CMI reported $2.1 billion in GAAP net income in 2018, but our adjustments show that they earned $2.4 billion in NOPAT. Meanwhile, reported operating income increased by 19% from 2017, but our adjustments show that net operating profit before tax (NOPBT) grew by 36%.
Due to the strong profits revealed in its 10-K, CMI looks even more undervalued than it did in our original article. When we first compared the stock to its 32 peers in the Auto, Truck, and Motorcycle Parts industry, we found that CMI's ROIC implied it was undervalued by 7%. Figure 3 shows that, based on its 2018 ROIC of 16%, CMI would be worth $183/share, or 13% upside, if it traded at parity with its peers. We would argue that the company deserves a premium valuation based on its leading market share and superior corporate governance.
Figure 3: ROIC Explains 52% of Valuation for Auto, Truck and Motorcycle Parts Stocks
Figure 3 also implies that the market expects CMI's ROIC to decline from 16% to 13%. This implied decline is in line with the stock's PEBV of 0.8, which means the market expects a permanent 20% decline in NOPAT.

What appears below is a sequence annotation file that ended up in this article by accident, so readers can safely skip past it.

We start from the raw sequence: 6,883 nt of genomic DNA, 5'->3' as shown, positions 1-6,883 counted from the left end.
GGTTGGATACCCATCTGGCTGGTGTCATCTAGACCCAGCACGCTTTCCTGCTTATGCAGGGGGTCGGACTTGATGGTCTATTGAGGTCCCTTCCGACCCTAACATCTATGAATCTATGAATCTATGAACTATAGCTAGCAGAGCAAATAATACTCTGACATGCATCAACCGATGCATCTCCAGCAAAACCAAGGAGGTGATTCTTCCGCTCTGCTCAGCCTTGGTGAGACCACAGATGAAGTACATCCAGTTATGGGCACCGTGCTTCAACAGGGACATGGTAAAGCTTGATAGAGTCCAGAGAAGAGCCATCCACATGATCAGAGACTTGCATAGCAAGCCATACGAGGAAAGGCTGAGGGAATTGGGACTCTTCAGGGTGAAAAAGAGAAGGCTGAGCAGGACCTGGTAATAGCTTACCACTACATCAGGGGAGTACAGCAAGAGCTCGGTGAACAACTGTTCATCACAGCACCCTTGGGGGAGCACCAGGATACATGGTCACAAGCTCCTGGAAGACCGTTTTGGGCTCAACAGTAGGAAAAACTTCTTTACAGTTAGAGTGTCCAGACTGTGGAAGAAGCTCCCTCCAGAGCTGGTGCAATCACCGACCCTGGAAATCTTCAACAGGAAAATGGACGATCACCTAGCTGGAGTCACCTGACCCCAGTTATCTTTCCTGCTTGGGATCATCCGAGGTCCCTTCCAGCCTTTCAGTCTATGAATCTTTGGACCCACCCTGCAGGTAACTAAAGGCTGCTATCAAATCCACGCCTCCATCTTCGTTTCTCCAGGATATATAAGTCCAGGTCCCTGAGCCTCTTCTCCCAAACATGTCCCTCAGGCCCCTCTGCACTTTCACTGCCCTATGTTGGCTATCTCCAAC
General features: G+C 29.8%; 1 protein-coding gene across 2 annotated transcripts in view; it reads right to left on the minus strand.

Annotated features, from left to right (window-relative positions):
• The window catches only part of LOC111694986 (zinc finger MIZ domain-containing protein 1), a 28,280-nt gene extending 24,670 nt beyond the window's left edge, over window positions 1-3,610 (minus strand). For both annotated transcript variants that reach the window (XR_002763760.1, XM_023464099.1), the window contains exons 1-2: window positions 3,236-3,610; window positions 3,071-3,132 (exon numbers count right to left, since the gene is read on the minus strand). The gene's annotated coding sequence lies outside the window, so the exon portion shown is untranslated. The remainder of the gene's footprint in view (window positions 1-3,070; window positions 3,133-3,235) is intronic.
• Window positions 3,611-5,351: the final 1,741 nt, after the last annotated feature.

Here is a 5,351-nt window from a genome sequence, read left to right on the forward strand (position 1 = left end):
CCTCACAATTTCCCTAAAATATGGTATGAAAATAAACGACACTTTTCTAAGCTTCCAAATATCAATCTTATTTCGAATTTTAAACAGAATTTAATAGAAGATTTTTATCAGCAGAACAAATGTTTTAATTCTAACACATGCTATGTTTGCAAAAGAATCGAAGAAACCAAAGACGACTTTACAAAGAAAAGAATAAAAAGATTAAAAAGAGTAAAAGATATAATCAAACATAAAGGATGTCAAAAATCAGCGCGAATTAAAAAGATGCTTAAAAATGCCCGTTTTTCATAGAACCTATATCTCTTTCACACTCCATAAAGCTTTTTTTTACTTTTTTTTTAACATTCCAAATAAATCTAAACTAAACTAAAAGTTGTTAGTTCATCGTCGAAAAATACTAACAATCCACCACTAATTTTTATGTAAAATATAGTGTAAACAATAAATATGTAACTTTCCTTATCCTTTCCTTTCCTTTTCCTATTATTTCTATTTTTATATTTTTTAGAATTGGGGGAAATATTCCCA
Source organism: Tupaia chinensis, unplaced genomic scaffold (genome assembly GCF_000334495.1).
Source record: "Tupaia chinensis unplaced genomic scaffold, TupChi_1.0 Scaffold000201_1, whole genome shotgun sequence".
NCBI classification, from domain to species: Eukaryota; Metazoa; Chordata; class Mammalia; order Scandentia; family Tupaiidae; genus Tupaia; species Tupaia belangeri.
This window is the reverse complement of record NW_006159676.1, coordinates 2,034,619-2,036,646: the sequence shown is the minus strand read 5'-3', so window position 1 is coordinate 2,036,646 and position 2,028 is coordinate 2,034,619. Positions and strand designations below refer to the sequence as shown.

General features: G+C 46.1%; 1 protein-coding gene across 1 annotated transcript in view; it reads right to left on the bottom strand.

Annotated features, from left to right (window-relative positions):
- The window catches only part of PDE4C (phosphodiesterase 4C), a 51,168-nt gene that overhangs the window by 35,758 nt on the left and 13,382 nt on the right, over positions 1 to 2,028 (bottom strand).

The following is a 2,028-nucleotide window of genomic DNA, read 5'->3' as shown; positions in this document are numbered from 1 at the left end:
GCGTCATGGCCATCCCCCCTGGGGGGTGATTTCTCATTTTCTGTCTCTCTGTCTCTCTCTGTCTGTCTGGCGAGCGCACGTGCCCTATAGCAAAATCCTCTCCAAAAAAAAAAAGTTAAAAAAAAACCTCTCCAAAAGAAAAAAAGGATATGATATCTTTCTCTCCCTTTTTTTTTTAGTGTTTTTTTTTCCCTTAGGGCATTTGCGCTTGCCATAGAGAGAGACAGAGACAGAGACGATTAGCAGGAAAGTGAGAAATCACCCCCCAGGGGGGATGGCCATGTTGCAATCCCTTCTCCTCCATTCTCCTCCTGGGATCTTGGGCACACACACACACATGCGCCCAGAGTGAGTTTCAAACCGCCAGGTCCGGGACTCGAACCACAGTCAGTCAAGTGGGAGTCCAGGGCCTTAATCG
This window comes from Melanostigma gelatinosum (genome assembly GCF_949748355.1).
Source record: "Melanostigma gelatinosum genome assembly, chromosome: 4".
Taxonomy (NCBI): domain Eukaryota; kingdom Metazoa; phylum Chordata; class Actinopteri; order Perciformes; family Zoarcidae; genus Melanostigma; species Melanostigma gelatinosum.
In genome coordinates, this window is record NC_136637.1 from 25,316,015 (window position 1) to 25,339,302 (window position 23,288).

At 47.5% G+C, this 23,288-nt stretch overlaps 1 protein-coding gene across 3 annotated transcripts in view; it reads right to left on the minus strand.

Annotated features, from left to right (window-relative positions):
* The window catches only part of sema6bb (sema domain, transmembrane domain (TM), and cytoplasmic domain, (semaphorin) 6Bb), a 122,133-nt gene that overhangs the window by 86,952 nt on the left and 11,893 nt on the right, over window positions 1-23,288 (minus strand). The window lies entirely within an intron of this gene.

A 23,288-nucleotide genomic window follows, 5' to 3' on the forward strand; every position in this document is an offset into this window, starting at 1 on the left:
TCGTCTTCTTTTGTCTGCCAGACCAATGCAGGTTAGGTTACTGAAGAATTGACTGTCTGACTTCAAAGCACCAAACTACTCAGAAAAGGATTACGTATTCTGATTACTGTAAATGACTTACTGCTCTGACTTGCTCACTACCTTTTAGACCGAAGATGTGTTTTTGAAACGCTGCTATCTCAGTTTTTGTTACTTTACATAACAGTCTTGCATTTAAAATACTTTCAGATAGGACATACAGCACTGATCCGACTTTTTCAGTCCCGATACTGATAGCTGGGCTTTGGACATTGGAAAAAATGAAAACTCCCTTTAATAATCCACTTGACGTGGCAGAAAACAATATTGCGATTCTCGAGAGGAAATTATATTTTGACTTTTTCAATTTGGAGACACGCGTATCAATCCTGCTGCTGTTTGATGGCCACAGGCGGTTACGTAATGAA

We believe the market's expectation is far too low for a company that has grown NOPAT by 11% compounded annually over the past decade. It's true that truck orders have dropped off significantly in recent months, but that appears to be more due to a nearly year-long backlog of orders than any real decrease in demand.
Even if expectations for slower growth come to fruition, CMI still has significant upside. If the company grows NOPAT by just 2% compounded annually over the next decade, the stock is worth $223/share today, a 38% upside from the current stock price. See the math behind this dynamic DCF scenario.
Even if CMI never grows NOPAT again, its economic book value (i.e. zero-growth value) is $190/share, a 17% upside from the current stock price.
We were already bullish on CMI, but after digging into its 10-K, our conviction has only increased.
This article originally published on February 20, 2019.
Disclosure: David Trainer, Kyle Guske II, and Sam McBride receive no compensation to write about any specific stock, style, or theme.
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Disclosure: I/we have no positions in any stocks mentioned, and no plans to initiate any positions within the next 72 hours. I wrote this article myself, and it expresses my own opinions. I am not receiving compensation for it. I have no business relationship with any company whose stock is mentioned in this article.